Or, they can just not bother.

Where are all the men bloggers?

When I look around my Google Reader feeds, I see so many insightful, intelligent political and technical blogs by women, but hardly any by men.

For instance, I read Shakesville every day for US and international politics, The F-Word covers the UK, while for what’s going on in Australia I turn to Hoyden About Town or Senator Kate Lundy who blogs politics and tech.

Other tech blogs I follow: Shelley Powers’ Burning Bird, K. T. Bradford’s netbook and gadget reviews, and Amy’s Ramblings on open source software and social tech. And of course one of the best women blogging about technology is Kathy Sierra… oh, wait.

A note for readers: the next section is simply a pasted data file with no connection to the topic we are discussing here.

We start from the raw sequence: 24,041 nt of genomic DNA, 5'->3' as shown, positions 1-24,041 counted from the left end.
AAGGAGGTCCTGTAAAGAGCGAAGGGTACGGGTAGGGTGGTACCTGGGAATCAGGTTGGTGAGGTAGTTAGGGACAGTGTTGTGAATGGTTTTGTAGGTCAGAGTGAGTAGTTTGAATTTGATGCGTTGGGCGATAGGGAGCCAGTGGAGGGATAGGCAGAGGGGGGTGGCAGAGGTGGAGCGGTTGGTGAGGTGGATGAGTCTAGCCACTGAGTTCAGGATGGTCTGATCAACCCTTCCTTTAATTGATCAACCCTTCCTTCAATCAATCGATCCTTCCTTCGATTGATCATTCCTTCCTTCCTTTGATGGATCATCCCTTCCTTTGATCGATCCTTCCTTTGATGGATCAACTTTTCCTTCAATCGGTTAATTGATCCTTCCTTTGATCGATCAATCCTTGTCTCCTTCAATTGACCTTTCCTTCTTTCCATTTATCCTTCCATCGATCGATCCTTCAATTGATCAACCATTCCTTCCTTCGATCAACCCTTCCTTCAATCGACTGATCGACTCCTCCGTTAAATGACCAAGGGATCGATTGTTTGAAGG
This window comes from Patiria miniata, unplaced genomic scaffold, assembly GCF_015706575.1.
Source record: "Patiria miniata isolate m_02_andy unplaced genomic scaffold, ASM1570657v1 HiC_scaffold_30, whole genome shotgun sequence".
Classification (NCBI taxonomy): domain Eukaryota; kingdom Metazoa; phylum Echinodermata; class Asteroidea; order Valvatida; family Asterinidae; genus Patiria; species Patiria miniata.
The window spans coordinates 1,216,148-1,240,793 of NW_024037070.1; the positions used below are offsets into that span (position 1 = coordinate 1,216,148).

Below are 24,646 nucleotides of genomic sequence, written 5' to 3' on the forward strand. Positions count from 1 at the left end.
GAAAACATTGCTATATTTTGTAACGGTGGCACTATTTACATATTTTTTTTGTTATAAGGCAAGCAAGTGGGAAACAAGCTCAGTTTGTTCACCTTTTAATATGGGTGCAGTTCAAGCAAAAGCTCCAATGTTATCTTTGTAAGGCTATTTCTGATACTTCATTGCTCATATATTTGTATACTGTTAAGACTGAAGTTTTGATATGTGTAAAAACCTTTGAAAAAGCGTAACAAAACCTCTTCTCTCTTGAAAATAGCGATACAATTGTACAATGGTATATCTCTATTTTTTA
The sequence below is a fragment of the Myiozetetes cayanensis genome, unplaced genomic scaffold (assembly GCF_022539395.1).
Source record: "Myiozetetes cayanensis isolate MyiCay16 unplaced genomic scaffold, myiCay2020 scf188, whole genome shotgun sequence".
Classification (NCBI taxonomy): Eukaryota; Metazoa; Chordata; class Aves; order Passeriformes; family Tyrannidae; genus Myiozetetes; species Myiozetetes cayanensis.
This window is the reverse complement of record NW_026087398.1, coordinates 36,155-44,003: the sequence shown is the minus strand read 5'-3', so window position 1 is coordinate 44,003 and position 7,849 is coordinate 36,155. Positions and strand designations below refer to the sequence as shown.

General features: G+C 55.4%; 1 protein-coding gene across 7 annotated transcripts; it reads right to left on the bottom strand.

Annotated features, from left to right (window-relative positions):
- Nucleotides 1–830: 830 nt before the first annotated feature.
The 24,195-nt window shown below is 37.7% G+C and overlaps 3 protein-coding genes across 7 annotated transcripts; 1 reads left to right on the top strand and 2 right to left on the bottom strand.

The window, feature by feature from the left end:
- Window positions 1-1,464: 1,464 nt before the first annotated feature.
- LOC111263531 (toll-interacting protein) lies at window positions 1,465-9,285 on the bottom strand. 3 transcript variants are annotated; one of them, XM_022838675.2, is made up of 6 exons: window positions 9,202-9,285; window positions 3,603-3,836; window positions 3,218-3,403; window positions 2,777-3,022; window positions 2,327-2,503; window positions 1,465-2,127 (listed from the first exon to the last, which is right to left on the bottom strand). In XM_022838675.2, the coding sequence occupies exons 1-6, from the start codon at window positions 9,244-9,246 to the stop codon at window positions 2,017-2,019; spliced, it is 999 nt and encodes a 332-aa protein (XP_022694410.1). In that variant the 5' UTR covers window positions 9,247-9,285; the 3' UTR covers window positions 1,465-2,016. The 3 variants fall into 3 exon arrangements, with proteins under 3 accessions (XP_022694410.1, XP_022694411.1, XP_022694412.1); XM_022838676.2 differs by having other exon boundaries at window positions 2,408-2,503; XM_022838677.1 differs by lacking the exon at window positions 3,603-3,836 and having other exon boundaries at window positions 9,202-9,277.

I wonder why there seem to be so few men blogging in these subject areas. Is it just that they aren’t interested? Do they not have time what with all the sports and drinking and porn? Maybe they don’t feel up to handling tough subjects, or perhaps the conversational style is offputting to them?

I guess, if I really think about it, it’s possible that I just don’t notice them.

Confused? Context, more context.

EDIT: The comment thread on this post is now closed. Please check out the followup post which contains an explanation of what’s going on here, and a chance to discuss further.